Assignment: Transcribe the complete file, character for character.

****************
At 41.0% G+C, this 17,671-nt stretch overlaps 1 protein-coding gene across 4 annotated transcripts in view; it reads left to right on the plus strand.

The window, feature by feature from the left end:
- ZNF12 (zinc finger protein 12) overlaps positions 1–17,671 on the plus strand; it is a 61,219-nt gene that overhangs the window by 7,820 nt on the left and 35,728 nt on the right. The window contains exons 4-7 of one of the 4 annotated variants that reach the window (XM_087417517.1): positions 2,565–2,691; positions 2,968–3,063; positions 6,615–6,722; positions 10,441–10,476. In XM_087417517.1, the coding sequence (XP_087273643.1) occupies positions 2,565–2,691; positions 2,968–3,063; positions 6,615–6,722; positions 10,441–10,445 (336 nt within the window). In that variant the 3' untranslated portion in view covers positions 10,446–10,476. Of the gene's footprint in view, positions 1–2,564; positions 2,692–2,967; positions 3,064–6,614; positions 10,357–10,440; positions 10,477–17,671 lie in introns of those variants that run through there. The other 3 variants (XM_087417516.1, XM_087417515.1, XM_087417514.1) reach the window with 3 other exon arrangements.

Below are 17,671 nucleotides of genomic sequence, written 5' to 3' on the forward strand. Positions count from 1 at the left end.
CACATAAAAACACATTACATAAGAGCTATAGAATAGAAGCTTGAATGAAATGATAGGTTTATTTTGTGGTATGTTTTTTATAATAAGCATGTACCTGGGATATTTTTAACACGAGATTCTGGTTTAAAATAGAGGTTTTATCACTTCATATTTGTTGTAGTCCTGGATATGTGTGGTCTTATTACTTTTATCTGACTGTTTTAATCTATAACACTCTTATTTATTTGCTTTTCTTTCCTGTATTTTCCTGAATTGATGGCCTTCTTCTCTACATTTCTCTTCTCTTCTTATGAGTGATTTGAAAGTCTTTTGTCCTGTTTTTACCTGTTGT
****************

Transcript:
At 41.0% G+C, this 17,671-nt stretch overlaps 1 protein-coding gene across 4 annotated transcripts in view; it reads left to right on the plus strand.

The window, feature by feature from the left end:
- ZNF12 (zinc finger protein 12) overlaps positions 1–17,671 on the plus strand; it is a 61,219-nt gene that overhangs the window by 7,820 nt on the left and 35,728 nt on the right. The window contains exons 4-7 of one of the 4 annotated variants that reach the window (XM_087417517.1): positions 2,565–2,691; positions 2,968–3,063; positions 6,615–6,722; positions 10,441–10,476. In XM_087417517.1, the coding sequence (XP_087273643.1) occupies positions 2,565–2,691; positions 2,968–3,063; positions 6,615–6,722; positions 10,441–10,445 (336 nt within the window). In that variant the 3' untranslated portion in view covers positions 10,446–10,476. Of the gene's footprint in view, positions 1–2,564; positions 2,692–2,967; positions 3,064–6,614; positions 10,357–10,440; positions 10,477–17,671 lie in introns of those variants that run through there. The other 3 variants (XM_087417516.1, XM_087417515.1, XM_087417514.1) reach the window with 3 other exon arrangements.

Below are 17,671 nucleotides of genomic sequence, written 5' to 3' on the forward strand. Positions count from 1 at the left end.
CACATAAAAACACATTACATAAGAGCTATAGAATAGAAGCTTGAATGAAATGATAGGTTTATTTTGTGGTATGTTTTTTATAATAAGCATGTACCTGGGATATTTTTAACACGAGATTCTGGTTTAAAATAGAGGTTTTATCACTTCATATTTGTTGTAGTCCTGGATATGTGTGGTCTTATTACTTTTATCTGACTGTTTTAATCTATAACACTCTTATTTATTTGCTTTTCTTTCCTGTATTTTCCTGAATTGATGGCCTTCTTCTCTACATTTCTCTTCTCTTCTTATGAGTGATTTGAAAGTCTTTTGTCCTGTTTTTACCTGTTGT